| Family Reflections |

For the Love of Giving

It’s healthy for children to be taught to give


makes mothers happy to make their kids happy. But if they really wanted their kids to be happy, mothers would teach those kids to give to others, because there’s nothing that makes a person feel as happy as giving does. Indeed, it can actually be self-centered of moms to hoard the joy of giving, as doing so deprives their children of true happiness.

Hashem has structured the task of parenting around the mitzvah of honoring and revering parents. This includes many specific mitzvos of both action and thought, but we’ll look at just one aspect of one mitzvah for now: honoring parents through action. This particular commandment involves “pleasantly and enthusiastically assisting parents with all of their needs.” Sounds great, but realistically, how would parents get their kids to fulfill such a directive? And would it even be good for them to be providing service in this way?

Benefit or Harm?

Let’s look at the last question first, tackling the issue of possible harm from giving. If a parent makes her children her personal “slaves,” surely this will harm the children’s development. Imagine a lazy mother sitting on the sofa eating bonbons while asking her kids to look after the babies, make the dinner, clean the kitchen, do the laundry, and so on. That would cause not only resentment, but some sort of trauma-driven mental health disorder as well.

The scenario the Torah has in mind is that an able-bodied 12-year-old isn’t sitting on the sofa eating bonbons while her mother serves her. Hashem knows that the child’s personality would be harmed from such a dynamic: self-centered, lazy, unappreciative, entitled, and more.

But most importantly, the child can’t be truly happy when embodying traits like these. Again, it’s important children have time for respite, refreshment, downtime, personal pleasure, and other important perks of normal life. Hashem is NOT asking us to become taskmasters, but rather to help our children acquire character traits that will bring them balance, interpersonal harmony, and deep pleasure (the kind of pleasure that Mom enjoys in being able to do things for her kids).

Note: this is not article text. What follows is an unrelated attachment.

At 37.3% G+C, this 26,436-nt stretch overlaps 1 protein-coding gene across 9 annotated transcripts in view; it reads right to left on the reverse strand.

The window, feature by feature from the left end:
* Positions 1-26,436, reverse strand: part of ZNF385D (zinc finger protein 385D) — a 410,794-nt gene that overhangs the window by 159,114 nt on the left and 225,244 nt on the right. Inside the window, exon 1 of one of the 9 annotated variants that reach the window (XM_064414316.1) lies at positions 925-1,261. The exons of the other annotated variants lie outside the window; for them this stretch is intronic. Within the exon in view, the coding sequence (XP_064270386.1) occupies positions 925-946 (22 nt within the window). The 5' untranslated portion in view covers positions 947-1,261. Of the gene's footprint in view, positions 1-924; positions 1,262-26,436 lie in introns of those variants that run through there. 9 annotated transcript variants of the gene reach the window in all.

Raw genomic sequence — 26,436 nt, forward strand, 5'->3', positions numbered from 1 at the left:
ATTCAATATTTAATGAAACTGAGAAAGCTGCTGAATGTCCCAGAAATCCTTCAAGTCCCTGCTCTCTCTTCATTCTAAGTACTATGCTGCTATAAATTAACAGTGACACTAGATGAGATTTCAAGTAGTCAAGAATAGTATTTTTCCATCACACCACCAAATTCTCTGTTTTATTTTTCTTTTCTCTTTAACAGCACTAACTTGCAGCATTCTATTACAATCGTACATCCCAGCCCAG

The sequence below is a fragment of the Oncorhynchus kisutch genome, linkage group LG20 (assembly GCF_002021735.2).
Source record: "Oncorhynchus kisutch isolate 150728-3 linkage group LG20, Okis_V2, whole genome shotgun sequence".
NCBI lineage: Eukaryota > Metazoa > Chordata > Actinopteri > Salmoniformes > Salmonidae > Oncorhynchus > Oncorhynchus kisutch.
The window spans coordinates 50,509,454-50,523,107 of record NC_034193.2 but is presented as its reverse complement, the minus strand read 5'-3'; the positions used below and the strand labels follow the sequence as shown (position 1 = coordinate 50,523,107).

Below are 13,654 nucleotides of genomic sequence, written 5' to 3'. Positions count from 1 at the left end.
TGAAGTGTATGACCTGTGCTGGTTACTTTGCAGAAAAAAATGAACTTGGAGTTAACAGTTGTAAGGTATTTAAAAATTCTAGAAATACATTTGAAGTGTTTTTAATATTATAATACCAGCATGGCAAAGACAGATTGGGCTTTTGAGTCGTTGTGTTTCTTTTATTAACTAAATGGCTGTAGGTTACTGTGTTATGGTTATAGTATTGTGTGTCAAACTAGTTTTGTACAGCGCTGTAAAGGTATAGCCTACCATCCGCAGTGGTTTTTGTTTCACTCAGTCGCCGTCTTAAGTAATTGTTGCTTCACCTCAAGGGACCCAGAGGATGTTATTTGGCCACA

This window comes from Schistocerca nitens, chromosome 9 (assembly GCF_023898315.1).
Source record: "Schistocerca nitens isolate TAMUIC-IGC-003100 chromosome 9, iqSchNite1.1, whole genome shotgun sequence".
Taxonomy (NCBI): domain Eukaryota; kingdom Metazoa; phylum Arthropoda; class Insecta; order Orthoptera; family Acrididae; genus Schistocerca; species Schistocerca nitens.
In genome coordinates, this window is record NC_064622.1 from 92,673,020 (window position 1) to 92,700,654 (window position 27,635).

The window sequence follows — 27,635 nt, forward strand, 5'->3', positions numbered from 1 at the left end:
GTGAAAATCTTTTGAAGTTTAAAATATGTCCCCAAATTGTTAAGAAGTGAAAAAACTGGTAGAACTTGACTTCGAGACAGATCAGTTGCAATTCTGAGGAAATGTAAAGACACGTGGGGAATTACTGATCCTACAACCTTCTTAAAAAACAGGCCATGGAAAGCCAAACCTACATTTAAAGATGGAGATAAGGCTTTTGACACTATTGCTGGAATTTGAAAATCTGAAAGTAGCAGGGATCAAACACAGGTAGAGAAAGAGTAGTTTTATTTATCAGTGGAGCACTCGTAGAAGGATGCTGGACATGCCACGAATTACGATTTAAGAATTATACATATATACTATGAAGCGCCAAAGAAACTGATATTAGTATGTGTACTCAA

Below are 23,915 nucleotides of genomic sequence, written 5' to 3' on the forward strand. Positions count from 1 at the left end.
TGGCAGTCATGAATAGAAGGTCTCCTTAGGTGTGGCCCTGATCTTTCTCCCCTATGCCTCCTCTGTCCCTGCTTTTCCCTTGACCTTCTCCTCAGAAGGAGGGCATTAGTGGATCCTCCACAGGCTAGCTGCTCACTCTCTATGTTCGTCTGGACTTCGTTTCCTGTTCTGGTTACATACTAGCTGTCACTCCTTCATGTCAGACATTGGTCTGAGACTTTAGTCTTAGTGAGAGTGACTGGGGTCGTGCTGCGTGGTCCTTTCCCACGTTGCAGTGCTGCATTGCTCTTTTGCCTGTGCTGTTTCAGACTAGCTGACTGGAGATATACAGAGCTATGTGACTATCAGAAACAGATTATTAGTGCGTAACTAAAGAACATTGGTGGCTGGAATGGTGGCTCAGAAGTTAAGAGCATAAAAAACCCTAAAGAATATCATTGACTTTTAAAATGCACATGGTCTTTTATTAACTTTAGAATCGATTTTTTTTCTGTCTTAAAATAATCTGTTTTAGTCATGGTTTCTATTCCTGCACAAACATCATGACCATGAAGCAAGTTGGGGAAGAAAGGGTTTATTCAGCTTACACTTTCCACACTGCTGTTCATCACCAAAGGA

A Lifelong Habit

In fact, humans of every age bask in the pleasure of making others happy. Children are born with the innate desire to give, but this desire needs to be positively nurtured in the home. It’s easy to squelch a child’s drive to give by ignoring it or overriding it with one’s own love of giving to one’s own children.

But even Mom has her limits. When she’s tired or overwhelmed and her beloved children are now in their teens, twenties and beyond, even she would like to ease up a bit on the endless giving and actually receive a little help. But alas. If she hasn’t made it natural, easy, and routine for her youngsters to give while they were young, she may discover that they expect endless giving on her part along with endless receiving on their own.

Such a mother shouldn’t be surprised that when her grown children return home for visits, they still expect her to do all the giving (cooking, serving, cleaning up) while they do all the receiving (resting, relaxing, schmoozing with sibs, playing). Now that Mom is 50, 60, 70, or beyond, she may be more tired from her endless service. Asked why she does it nonetheless, she confesses that she wants her kids to be “happy” when they come home. Indeed, she’s afraid they won’t even come if she “makes” them do some of the work.

One might wonder if they’re coming for the high-end service or for a visit with their parents!

Fortunately, there’s an easy way for parents to begin to change the rules of the game. All Mom has to do is call for some help when she’s in the kitchen dishing out platters (or setting or clearing the table or bringing in the groceries, etc.). If no one shows up, then Mom should take her seat at the table and chat along with everyone else. If someone wonders out loud about the meal (“Are we eating soon?”) Mom should say, “Oh, I was just waiting for you guys to come help me prepare the platters. Are you ready now?”

Will everyone resent Mom for piling this new demand upon them? No. Human beings like to help. Offer them generous praise afterward (“Thank you so much everybody. Great teamwork!”), and they, too, can learn to love giving.


(Originally featured in Family First, Issue 898)

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